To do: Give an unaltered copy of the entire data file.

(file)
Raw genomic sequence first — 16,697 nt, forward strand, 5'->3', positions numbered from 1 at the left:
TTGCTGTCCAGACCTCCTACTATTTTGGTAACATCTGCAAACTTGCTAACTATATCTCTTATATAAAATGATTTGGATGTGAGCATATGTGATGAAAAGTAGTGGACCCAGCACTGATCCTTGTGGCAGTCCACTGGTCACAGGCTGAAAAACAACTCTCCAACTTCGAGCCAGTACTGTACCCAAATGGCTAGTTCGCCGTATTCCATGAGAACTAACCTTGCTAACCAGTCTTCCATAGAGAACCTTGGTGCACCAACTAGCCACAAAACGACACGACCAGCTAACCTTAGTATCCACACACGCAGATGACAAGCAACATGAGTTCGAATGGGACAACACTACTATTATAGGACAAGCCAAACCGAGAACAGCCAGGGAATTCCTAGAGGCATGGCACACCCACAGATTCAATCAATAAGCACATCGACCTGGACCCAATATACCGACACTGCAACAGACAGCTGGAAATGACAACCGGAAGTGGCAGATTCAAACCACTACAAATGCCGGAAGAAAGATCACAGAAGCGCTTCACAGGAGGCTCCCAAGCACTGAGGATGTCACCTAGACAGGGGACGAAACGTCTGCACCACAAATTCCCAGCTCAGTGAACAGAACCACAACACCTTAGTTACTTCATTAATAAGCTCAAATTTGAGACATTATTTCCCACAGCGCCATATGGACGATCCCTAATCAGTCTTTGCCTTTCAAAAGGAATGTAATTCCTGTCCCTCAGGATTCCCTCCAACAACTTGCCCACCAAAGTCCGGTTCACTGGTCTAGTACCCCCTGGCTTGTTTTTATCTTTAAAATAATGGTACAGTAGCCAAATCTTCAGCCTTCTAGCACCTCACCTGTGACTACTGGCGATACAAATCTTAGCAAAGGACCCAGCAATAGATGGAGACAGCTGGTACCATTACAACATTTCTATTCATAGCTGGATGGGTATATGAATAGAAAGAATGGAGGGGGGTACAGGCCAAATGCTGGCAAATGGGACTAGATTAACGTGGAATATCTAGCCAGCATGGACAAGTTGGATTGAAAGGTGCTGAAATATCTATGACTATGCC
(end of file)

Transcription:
Raw genomic sequence first — 16,697 nt, forward strand, 5'->3', positions numbered from 1 at the left:
TTGCTGTCCAGACCTCCTACTATTTTGGTAACATCTGCAAACTTGCTAACTATATCTCTTATATAAAATGATTTGGATGTGAGCATATGTGATGAAAAGTAGTGGACCCAGCACTGATCCTTGTGGCAGTCCACTGGTCACAGGCTGAAAAACAACTCTCCAACTTCGAGCCAGTACTGTACCCAAATGGCTAGTTCGCCGTATTCCATGAGAACTAACCTTGCTAACCAGTCTTCCATAGAGAACCTTGGTGCACCAACTAGCCACAAAACGACACGACCAGCTAACCTTAGTATCCACACACGCAGATGACAAGCAACATGAGTTCGAATGGGACAACACTACTATTATAGGACAAGCCAAACCGAGAACAGCCAGGGAATTCCTAGAGGCATGGCACACCCACAGATTCAATCAATAAGCACATCGACCTGGACCCAATATACCGACACTGCAACAGACAGCTGGAAATGACAACCGGAAGTGGCAGATTCAAACCACTACAAATGCCGGAAGAAAGATCACAGAAGCGCTTCACAGGAGGCTCCCAAGCACTGAGGATGTCACCTAGACAGGGGACGAAACGTCTGCACCACAAATTCCCAGCTCAGTGAACAGAACCACAACACCTTAGTTACTTCATTAATAAGCTCAAATTTGAGACATTATTTCCCACAGCGCCATATGGACGATCCCTAATCAGTCTTTGCCTTTCAAAAGGAATGTAATTCCTGTCCCTCAGGATTCCCTCCAACAACTTGCCCACCAAAGTCCGGTTCACTGGTCTAGTACCCCCTGGCTTGTTTTTATCTTTAAAATAATGGTACAGTAGCCAAATCTTCAGCCTTCTAGCACCTCACCTGTGACTACTGGCGATACAAATCTTAGCAAAGGACCCAGCAATAGATGGAGACAGCTGGTACCATTACAACATTTCTATTCATAGCTGGATGGGTATATGAATAGAAAGAATGGAGGGGGGTACAGGCCAAATGCTGGCAAATGGGACTAGATTAACGTGGAATATCTAGCCAGCATGGACAAGTTGGATTGAAAGGTGCTGAAATATCTATGACTATGCC